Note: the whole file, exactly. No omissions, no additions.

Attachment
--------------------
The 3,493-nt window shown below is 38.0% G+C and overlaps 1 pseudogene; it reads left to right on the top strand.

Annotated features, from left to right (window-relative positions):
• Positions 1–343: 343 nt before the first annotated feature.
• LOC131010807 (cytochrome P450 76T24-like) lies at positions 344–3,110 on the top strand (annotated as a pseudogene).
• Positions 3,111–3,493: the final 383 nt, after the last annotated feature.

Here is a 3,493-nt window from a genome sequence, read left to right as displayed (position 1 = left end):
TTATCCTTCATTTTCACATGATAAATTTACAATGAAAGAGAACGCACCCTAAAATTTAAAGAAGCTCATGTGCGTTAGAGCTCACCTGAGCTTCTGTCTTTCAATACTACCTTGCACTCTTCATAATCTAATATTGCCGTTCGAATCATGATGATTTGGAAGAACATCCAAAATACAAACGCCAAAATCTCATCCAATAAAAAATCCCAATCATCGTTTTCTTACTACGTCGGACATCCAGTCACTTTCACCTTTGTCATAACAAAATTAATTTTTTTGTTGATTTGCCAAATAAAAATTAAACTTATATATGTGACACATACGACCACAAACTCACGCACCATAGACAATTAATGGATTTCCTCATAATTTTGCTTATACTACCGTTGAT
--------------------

The 3,493-nt window shown below is 38.0% G+C and overlaps 1 pseudogene; it reads left to right on the top strand.

Annotated features, from left to right (window-relative positions):
• Positions 1–343: 343 nt before the first annotated feature.
• LOC131010807 (cytochrome P450 76T24-like) lies at positions 344–3,110 on the top strand (annotated as a pseudogene).
• Positions 3,111–3,493: the final 383 nt, after the last annotated feature.

Here is a 3,493-nt window from a genome sequence, read left to right as displayed (position 1 = left end):
TTATCCTTCATTTTCACATGATAAATTTACAATGAAAGAGAACGCACCCTAAAATTTAAAGAAGCTCATGTGCGTTAGAGCTCACCTGAGCTTCTGTCTTTCAATACTACCTTGCACTCTTCATAATCTAATATTGCCGTTCGAATCATGATGATTTGGAAGAACATCCAAAATACAAACGCCAAAATCTCATCCAATAAAAAATCCCAATCATCGTTTTCTTACTACGTCGGACATCCAGTCACTTTCACCTTTGTCATAACAAAATTAATTTTTTTGTTGATTTGCCAAATAAAAATTAAACTTATATATGTGACACATACGACCACAAACTCACGCACCATAGACAATTAATGGATTTCCTCATAATTTTGCTTATACTACCGTTGAT